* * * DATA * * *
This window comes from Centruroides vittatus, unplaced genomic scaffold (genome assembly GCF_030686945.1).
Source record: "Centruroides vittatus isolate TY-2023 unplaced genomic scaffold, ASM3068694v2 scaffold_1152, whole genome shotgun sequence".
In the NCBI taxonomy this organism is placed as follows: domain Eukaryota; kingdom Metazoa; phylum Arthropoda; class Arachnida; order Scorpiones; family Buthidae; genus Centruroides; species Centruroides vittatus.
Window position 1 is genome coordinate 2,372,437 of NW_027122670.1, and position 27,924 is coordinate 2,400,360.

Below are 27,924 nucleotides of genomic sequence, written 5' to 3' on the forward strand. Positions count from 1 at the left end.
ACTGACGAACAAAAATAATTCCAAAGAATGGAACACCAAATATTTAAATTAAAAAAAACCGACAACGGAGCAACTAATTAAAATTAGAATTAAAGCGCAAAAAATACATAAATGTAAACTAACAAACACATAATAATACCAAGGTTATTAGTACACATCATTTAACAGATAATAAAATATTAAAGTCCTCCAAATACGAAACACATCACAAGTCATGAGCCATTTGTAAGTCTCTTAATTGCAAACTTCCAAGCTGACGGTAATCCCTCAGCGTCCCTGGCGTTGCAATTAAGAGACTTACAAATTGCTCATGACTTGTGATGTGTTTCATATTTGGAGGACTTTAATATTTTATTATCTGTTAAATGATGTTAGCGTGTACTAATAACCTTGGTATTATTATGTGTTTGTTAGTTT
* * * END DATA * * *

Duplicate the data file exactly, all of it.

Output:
This window comes from Centruroides vittatus, unplaced genomic scaffold (genome assembly GCF_030686945.1).
Source record: "Centruroides vittatus isolate TY-2023 unplaced genomic scaffold, ASM3068694v2 scaffold_1152, whole genome shotgun sequence".
In the NCBI taxonomy this organism is placed as follows: domain Eukaryota; kingdom Metazoa; phylum Arthropoda; class Arachnida; order Scorpiones; family Buthidae; genus Centruroides; species Centruroides vittatus.
Window position 1 is genome coordinate 2,372,437 of NW_027122670.1, and position 27,924 is coordinate 2,400,360.

Below are 27,924 nucleotides of genomic sequence, written 5' to 3' on the forward strand. Positions count from 1 at the left end.
ACTGACGAACAAAAATAATTCCAAAGAATGGAACACCAAATATTTAAATTAAAAAAAACCGACAACGGAGCAACTAATTAAAATTAGAATTAAAGCGCAAAAAATACATAAATGTAAACTAACAAACACATAATAATACCAAGGTTATTAGTACACATCATTTAACAGATAATAAAATATTAAAGTCCTCCAAATACGAAACACATCACAAGTCATGAGCCATTTGTAAGTCTCTTAATTGCAAACTTCCAAGCTGACGGTAATCCCTCAGCGTCCCTGGCGTTGCAATTAAGAGACTTACAAATTGCTCATGACTTGTGATGTGTTTCATATTTGGAGGACTTTAATATTTTATTATCTGTTAAATGATGTTAGCGTGTACTAATAACCTTGGTATTATTATGTGTTTGTTAGTTT